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Care Wear Provides Local Support
“Pink Heals” is a self-described “community-based health-care program” that brings its grassroots fundraising message to the door of local communities aboard bright pink fire trucks manned by firefighters in bright pink uniforms. The nonprofit outreach organization was founded in 2007 by retired fireman Dave Graybill in order to keep fundraising dollars within local communities to aid local citizens who take ill and need financial help.
The group’s mission statement reads: “We have created a brand with our clothing line and merchandise that is sold locally and nationally to help our nonprofit. Only the sale of our merchandise sustains us.”
Pink Heals targets all cancer and other health issues that affect women and their families within their own hometowns. It encourages raising funds that benefit immediate local needs rather than sending donations to large corporate charities that have high overhead costs and whose impact is not felt where it’s needed most.
The words “Pink Heals” can be used to create fundraisers year round for different causes tailored to local needs, such as Pink Heals Diabetes, Pink Heals At-Risk Kids and Pink Heals Communities, says Graybill. “My idea was to create the world’s largest brand, which is actually a charity that can sustain itself,” he says. “We are the only nonprofit in the U.S. that doesn’t solicit donations.” Pink Heals doesn’t take any portion of local fundraising dollars or donations, but rather shows up in communities to demonstrate support and empower and encourage local businesses and organizations to raise money that will stay local and be used by its own people.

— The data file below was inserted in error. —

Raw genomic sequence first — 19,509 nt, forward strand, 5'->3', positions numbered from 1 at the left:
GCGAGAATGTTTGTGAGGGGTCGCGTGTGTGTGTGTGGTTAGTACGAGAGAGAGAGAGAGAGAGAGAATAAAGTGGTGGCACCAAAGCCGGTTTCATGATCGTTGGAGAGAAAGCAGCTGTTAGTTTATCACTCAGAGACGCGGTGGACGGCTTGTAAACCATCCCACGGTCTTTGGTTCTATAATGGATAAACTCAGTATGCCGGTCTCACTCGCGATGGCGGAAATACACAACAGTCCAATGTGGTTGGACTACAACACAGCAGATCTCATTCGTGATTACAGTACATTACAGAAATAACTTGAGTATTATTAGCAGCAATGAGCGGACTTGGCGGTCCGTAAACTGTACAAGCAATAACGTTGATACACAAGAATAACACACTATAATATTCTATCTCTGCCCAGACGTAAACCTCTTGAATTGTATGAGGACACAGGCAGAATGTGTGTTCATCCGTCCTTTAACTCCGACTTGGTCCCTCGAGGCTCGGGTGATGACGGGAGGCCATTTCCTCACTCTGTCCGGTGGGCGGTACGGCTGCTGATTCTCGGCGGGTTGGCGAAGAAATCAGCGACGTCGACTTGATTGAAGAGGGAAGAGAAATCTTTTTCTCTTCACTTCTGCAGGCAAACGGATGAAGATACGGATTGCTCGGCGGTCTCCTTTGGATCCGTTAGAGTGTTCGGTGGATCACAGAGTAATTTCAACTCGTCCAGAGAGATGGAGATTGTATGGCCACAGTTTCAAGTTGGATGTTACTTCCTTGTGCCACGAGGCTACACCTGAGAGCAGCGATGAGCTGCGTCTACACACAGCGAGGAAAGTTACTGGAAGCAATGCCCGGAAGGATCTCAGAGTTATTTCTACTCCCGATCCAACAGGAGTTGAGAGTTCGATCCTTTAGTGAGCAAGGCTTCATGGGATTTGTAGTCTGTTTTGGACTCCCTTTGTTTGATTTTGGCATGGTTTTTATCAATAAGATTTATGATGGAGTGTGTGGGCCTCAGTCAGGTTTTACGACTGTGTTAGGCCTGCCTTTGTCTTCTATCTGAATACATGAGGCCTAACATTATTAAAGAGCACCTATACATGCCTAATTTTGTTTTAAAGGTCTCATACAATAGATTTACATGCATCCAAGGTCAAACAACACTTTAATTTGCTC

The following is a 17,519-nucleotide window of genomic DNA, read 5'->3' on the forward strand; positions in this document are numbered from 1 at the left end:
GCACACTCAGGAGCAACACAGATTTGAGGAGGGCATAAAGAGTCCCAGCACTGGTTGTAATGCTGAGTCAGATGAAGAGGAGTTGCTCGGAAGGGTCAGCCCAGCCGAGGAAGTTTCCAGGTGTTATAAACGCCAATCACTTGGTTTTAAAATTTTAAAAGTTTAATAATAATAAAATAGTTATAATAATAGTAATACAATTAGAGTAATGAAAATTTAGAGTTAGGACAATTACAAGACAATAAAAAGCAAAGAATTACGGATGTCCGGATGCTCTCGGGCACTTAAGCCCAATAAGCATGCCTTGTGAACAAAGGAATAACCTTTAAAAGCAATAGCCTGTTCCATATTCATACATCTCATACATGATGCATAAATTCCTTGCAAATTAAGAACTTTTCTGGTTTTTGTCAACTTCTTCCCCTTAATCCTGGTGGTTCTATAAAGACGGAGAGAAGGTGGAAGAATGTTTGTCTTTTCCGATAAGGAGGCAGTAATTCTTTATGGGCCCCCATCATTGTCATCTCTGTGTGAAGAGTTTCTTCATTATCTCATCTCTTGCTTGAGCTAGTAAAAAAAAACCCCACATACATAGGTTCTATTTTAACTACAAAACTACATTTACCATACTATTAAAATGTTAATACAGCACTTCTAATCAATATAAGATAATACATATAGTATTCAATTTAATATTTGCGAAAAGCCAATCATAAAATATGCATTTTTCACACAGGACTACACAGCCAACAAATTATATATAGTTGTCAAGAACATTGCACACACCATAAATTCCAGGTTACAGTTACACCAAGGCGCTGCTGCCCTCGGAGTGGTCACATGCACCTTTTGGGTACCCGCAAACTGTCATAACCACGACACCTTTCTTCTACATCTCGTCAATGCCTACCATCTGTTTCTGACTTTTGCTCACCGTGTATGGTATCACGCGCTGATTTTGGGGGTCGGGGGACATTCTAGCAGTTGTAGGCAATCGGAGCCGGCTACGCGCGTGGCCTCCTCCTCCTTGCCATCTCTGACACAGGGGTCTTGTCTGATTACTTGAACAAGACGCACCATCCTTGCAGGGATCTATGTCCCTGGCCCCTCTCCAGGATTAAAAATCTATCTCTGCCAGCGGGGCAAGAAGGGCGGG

It will provide its logo and artwork free of charge to local organizations and government agencies if they want to create their own apparel for sale in order to maintain the group’s unique symbol and tagline: “Pink Heals, ‘Cares Enough to Wear Pink.’” Pink Heals also sells merchandise on its website.
There are currently over 500 Pink Heals fire trucks carrying its message nationwide, and a new pink truck is built every three weeks, says Graybill. The trucks show up at community events, encouraging cancer patients to sign the fire engine, and selling branded apparel to raise money for local causes.
T-shirts are the best seller, particularly black and heather gray, and a new raspberry shade is becoming more popular than the traditional pink color, says Graybill. Additional apparel offerings include yoga pants, hats, beanie caps, tank tops and baby onesies. Graybill eventually plans to expand the line to include such items as sandals and towels. “We need to sell what we know they’ll wear to help promote our message,” he says.
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